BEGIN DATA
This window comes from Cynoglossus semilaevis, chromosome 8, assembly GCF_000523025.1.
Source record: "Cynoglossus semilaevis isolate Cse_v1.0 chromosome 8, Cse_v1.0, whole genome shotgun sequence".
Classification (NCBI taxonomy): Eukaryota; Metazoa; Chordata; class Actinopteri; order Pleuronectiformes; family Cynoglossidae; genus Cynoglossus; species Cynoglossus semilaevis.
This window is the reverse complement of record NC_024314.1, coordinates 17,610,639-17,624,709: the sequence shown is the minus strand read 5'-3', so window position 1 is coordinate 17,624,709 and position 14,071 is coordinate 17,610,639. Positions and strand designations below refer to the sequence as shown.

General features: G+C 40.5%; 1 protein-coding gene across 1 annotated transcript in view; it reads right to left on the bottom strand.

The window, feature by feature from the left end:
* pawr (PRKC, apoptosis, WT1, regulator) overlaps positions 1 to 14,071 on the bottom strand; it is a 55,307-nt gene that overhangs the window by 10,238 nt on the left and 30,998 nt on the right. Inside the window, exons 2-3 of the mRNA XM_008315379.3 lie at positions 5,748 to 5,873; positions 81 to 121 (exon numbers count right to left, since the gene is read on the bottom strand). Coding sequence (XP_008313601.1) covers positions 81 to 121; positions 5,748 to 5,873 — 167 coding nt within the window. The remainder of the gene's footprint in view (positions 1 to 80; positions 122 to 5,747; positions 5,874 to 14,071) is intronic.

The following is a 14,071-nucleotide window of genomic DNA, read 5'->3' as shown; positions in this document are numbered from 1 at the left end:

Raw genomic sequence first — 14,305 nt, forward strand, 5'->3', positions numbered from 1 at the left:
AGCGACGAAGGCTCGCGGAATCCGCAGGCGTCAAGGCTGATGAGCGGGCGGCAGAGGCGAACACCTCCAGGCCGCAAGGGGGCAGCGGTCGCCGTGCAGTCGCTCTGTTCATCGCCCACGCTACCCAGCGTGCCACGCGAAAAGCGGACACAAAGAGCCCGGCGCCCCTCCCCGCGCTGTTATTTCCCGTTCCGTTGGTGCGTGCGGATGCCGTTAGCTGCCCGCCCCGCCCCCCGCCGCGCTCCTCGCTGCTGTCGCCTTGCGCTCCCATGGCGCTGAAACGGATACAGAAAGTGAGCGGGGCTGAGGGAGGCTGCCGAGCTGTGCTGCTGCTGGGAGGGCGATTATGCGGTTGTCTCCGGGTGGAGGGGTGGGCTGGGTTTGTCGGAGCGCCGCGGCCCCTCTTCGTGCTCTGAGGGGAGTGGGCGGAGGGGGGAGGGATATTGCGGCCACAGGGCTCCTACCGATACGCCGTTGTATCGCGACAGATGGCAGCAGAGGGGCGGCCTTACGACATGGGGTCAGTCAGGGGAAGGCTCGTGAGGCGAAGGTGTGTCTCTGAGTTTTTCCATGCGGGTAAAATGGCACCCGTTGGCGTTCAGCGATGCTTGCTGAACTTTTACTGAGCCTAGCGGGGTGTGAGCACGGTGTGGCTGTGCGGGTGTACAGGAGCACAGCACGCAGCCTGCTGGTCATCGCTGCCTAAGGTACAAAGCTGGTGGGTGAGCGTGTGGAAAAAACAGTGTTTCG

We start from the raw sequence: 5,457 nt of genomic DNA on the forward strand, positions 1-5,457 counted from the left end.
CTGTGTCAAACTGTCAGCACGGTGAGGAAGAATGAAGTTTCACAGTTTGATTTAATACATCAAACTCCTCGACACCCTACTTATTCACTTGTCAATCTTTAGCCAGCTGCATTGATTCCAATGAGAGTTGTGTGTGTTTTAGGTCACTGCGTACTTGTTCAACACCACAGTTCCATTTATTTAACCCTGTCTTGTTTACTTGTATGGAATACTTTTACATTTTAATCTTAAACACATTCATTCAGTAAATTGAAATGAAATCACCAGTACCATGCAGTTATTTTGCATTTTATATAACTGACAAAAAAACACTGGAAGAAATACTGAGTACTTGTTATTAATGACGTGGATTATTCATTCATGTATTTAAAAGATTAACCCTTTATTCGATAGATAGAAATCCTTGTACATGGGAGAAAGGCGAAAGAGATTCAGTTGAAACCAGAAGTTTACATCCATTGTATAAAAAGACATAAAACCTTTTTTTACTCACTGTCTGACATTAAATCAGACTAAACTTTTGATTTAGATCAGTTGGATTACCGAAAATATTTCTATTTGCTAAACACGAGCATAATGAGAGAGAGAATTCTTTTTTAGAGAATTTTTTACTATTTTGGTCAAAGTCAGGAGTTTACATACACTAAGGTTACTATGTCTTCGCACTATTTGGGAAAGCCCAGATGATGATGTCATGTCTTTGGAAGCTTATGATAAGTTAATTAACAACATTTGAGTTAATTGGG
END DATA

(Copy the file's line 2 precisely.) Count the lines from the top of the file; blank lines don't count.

Source record: "Cynoglossus semilaevis isolate Cse_v1.0 chromosome 8, Cse_v1.0, whole genome shotgun sequence".